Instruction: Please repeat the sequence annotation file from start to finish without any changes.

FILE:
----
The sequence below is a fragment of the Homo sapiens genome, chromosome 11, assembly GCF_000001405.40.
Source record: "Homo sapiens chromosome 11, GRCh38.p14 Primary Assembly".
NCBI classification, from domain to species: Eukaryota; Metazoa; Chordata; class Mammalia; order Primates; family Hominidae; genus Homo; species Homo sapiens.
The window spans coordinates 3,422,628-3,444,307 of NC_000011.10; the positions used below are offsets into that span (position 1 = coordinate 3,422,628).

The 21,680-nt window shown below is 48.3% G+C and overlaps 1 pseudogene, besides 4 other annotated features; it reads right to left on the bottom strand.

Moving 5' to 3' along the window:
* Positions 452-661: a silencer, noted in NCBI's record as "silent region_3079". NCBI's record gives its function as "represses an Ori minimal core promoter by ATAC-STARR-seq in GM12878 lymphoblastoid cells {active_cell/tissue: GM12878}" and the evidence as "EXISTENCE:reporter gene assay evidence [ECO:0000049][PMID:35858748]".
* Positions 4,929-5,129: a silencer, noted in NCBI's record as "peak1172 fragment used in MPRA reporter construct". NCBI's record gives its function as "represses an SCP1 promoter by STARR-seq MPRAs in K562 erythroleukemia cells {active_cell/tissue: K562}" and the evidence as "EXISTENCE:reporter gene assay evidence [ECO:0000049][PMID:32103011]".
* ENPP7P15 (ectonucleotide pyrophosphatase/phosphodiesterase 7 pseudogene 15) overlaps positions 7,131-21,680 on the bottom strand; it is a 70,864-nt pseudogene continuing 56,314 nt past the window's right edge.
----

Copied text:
The sequence below is a fragment of the Homo sapiens genome, chromosome 11, assembly GCF_000001405.40.
Source record: "Homo sapiens chromosome 11, GRCh38.p14 Primary Assembly".
NCBI classification, from domain to species: Eukaryota; Metazoa; Chordata; class Mammalia; order Primates; family Hominidae; genus Homo; species Homo sapiens.
The window spans coordinates 3,422,628-3,444,307 of NC_000011.10; the positions used below are offsets into that span (position 1 = coordinate 3,422,628).

The 21,680-nt window shown below is 48.3% G+C and overlaps 1 pseudogene, besides 4 other annotated features; it reads right to left on the bottom strand.

Moving 5' to 3' along the window:
* Positions 452-661: a silencer, noted in NCBI's record as "silent region_3079". NCBI's record gives its function as "represses an Ori minimal core promoter by ATAC-STARR-seq in GM12878 lymphoblastoid cells {active_cell/tissue: GM12878}" and the evidence as "EXISTENCE:reporter gene assay evidence [ECO:0000049][PMID:35858748]".
* Positions 4,929-5,129: a silencer, noted in NCBI's record as "peak1172 fragment used in MPRA reporter construct". NCBI's record gives its function as "represses an SCP1 promoter by STARR-seq MPRAs in K562 erythroleukemia cells {active_cell/tissue: K562}" and the evidence as "EXISTENCE:reporter gene assay evidence [ECO:0000049][PMID:32103011]".
* ENPP7P15 (ectonucleotide pyrophosphatase/phosphodiesterase 7 pseudogene 15) overlaps positions 7,131-21,680 on the bottom strand; it is a 70,864-nt pseudogene continuing 56,314 nt past the window's right edge.